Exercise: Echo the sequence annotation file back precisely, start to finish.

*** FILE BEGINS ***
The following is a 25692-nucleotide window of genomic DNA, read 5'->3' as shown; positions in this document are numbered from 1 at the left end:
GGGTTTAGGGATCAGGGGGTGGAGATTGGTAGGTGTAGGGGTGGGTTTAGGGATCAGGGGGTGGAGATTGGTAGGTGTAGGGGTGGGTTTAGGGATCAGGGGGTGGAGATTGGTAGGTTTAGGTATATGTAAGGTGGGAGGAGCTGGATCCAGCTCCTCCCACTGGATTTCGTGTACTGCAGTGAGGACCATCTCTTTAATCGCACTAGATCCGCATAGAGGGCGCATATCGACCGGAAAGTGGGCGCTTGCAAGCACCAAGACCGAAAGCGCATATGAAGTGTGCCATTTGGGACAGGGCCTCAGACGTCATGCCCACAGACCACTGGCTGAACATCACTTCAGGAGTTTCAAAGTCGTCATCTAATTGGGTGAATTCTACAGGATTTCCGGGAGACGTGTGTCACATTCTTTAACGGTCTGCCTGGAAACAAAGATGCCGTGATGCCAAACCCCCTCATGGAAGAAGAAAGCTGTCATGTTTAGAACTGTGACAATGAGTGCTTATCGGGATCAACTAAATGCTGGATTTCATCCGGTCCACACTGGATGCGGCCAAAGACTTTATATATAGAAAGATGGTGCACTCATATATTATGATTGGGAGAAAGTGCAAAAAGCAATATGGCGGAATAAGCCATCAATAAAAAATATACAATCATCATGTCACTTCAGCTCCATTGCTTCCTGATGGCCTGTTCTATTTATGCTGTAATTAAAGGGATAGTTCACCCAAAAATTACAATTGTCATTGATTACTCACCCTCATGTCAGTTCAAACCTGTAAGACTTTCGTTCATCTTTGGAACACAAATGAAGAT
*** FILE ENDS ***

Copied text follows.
The following is a 25692-nucleotide window of genomic DNA, read 5'->3' as shown; positions in this document are numbered from 1 at the left end:
GGGTTTAGGGATCAGGGGGTGGAGATTGGTAGGTGTAGGGGTGGGTTTAGGGATCAGGGGGTGGAGATTGGTAGGTGTAGGGGTGGGTTTAGGGATCAGGGGGTGGAGATTGGTAGGTTTAGGTATATGTAAGGTGGGAGGAGCTGGATCCAGCTCCTCCCACTGGATTTCGTGTACTGCAGTGAGGACCATCTCTTTAATCGCACTAGATCCGCATAGAGGGCGCATATCGACCGGAAAGTGGGCGCTTGCAAGCACCAAGACCGAAAGCGCATATGAAGTGTGCCATTTGGGACAGGGCCTCAGACGTCATGCCCACAGACCACTGGCTGAACATCACTTCAGGAGTTTCAAAGTCGTCATCTAATTGGGTGAATTCTACAGGATTTCCGGGAGACGTGTGTCACATTCTTTAACGGTCTGCCTGGAAACAAAGATGCCGTGATGCCAAACCCCCTCATGGAAGAAGAAAGCTGTCATGTTTAGAACTGTGACAATGAGTGCTTATCGGGATCAACTAAATGCTGGATTTCATCCGGTCCACACTGGATGCGGCCAAAGACTTTATATATAGAAAGATGGTGCACTCATATATTATGATTGGGAGAAAGTGCAAAAAGCAATATGGCGGAATAAGCCATCAATAAAAAATATACAATCATCATGTCACTTCAGCTCCATTGCTTCCTGATGGCCTGTTCTATTTATGCTGTAATTAAAGGGATAGTTCACCCAAAAATTACAATTGTCATTGATTACTCACCCTCATGTCAGTTCAAACCTGTAAGACTTTCGTTCATCTTTGGAACACAAATGAAGAT